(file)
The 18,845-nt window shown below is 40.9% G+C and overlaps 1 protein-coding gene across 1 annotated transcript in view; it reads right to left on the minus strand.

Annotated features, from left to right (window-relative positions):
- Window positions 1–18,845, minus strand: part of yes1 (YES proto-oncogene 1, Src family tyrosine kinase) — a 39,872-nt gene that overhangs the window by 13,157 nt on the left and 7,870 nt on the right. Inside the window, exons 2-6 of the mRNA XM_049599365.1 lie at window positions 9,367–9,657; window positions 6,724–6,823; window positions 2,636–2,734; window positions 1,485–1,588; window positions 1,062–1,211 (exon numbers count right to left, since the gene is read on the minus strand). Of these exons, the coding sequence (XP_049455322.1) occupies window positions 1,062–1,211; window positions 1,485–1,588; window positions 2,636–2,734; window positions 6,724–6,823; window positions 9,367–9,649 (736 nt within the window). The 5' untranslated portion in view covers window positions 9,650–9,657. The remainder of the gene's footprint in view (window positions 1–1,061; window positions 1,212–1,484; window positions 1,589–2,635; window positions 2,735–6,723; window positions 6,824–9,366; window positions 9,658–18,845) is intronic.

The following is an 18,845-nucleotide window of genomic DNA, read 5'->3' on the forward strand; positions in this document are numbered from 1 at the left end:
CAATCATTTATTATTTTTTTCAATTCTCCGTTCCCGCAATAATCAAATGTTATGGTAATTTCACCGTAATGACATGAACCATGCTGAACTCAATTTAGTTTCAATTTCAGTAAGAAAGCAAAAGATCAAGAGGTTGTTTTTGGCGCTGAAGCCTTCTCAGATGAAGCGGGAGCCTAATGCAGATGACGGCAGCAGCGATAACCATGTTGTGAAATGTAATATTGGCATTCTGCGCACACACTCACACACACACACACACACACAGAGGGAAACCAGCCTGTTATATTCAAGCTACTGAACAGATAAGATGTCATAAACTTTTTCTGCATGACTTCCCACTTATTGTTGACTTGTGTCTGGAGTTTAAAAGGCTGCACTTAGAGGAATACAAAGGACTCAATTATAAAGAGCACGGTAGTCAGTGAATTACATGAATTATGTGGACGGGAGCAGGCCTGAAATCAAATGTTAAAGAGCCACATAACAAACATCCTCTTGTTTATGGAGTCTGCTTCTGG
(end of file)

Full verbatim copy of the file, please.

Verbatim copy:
The 18,845-nt window shown below is 40.9% G+C and overlaps 1 protein-coding gene across 1 annotated transcript in view; it reads right to left on the minus strand.

Annotated features, from left to right (window-relative positions):
- Window positions 1–18,845, minus strand: part of yes1 (YES proto-oncogene 1, Src family tyrosine kinase) — a 39,872-nt gene that overhangs the window by 13,157 nt on the left and 7,870 nt on the right. Inside the window, exons 2-6 of the mRNA XM_049599365.1 lie at window positions 9,367–9,657; window positions 6,724–6,823; window positions 2,636–2,734; window positions 1,485–1,588; window positions 1,062–1,211 (exon numbers count right to left, since the gene is read on the minus strand). Of these exons, the coding sequence (XP_049455322.1) occupies window positions 1,062–1,211; window positions 1,485–1,588; window positions 2,636–2,734; window positions 6,724–6,823; window positions 9,367–9,649 (736 nt within the window). The 5' untranslated portion in view covers window positions 9,650–9,657. The remainder of the gene's footprint in view (window positions 1–1,061; window positions 1,212–1,484; window positions 1,589–2,635; window positions 2,735–6,723; window positions 6,824–9,366; window positions 9,658–18,845) is intronic.

The following is an 18,845-nucleotide window of genomic DNA, read 5'->3' on the forward strand; positions in this document are numbered from 1 at the left end:
CAATCATTTATTATTTTTTTCAATTCTCCGTTCCCGCAATAATCAAATGTTATGGTAATTTCACCGTAATGACATGAACCATGCTGAACTCAATTTAGTTTCAATTTCAGTAAGAAAGCAAAAGATCAAGAGGTTGTTTTTGGCGCTGAAGCCTTCTCAGATGAAGCGGGAGCCTAATGCAGATGACGGCAGCAGCGATAACCATGTTGTGAAATGTAATATTGGCATTCTGCGCACACACTCACACACACACACACACACACAGAGGGAAACCAGCCTGTTATATTCAAGCTACTGAACAGATAAGATGTCATAAACTTTTTCTGCATGACTTCCCACTTATTGTTGACTTGTGTCTGGAGTTTAAAAGGCTGCACTTAGAGGAATACAAAGGACTCAATTATAAAGAGCACGGTAGTCAGTGAATTACATGAATTATGTGGACGGGAGCAGGCCTGAAATCAAATGTTAAAGAGCCACATAACAAACATCCTCTTGTTTATGGAGTCTGCTTCTGG